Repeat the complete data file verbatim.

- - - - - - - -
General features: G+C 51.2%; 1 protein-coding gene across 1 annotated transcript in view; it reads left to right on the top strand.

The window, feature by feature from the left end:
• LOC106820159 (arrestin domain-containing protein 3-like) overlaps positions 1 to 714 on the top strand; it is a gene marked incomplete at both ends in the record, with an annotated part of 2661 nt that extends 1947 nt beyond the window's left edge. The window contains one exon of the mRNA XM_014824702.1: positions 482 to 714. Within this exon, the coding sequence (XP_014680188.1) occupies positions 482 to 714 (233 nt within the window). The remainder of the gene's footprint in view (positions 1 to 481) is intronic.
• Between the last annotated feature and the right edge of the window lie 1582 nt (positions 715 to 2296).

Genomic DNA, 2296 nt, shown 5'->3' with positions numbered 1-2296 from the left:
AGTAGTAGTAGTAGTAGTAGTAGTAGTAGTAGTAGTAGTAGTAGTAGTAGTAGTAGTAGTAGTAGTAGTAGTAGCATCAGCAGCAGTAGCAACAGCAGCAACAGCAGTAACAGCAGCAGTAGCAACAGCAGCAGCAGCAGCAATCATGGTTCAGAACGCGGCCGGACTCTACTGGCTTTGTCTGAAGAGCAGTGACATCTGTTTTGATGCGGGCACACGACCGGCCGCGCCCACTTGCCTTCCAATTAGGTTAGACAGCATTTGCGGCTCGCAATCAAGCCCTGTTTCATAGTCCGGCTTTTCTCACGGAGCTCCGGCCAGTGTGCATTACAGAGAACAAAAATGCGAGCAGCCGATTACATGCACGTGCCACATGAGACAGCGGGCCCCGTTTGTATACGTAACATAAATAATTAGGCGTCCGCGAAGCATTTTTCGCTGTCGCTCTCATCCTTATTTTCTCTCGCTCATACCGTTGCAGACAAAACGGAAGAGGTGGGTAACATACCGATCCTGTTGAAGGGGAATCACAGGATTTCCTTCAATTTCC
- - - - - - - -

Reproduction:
General features: G+C 51.2%; 1 protein-coding gene across 1 annotated transcript in view; it reads left to right on the top strand.

The window, feature by feature from the left end:
• LOC106820159 (arrestin domain-containing protein 3-like) overlaps positions 1 to 714 on the top strand; it is a gene marked incomplete at both ends in the record, with an annotated part of 2661 nt that extends 1947 nt beyond the window's left edge. The window contains one exon of the mRNA XM_014824702.1: positions 482 to 714. Within this exon, the coding sequence (XP_014680188.1) occupies positions 482 to 714 (233 nt within the window). The remainder of the gene's footprint in view (positions 1 to 481) is intronic.
• Between the last annotated feature and the right edge of the window lie 1582 nt (positions 715 to 2296).

Genomic DNA, 2296 nt, shown 5'->3' with positions numbered 1-2296 from the left:
AGTAGTAGTAGTAGTAGTAGTAGTAGTAGTAGTAGTAGTAGTAGTAGTAGTAGTAGTAGTAGTAGTAGTAGTAGCATCAGCAGCAGTAGCAACAGCAGCAACAGCAGTAACAGCAGCAGTAGCAACAGCAGCAGCAGCAGCAATCATGGTTCAGAACGCGGCCGGACTCTACTGGCTTTGTCTGAAGAGCAGTGACATCTGTTTTGATGCGGGCACACGACCGGCCGCGCCCACTTGCCTTCCAATTAGGTTAGACAGCATTTGCGGCTCGCAATCAAGCCCTGTTTCATAGTCCGGCTTTTCTCACGGAGCTCCGGCCAGTGTGCATTACAGAGAACAAAAATGCGAGCAGCCGATTACATGCACGTGCCACATGAGACAGCGGGCCCCGTTTGTATACGTAACATAAATAATTAGGCGTCCGCGAAGCATTTTTCGCTGTCGCTCTCATCCTTATTTTCTCTCGCTCATACCGTTGCAGACAAAACGGAAGAGGTGGGTAACATACCGATCCTGTTGAAGGGGAATCACAGGATTTCCTTCAATTTCC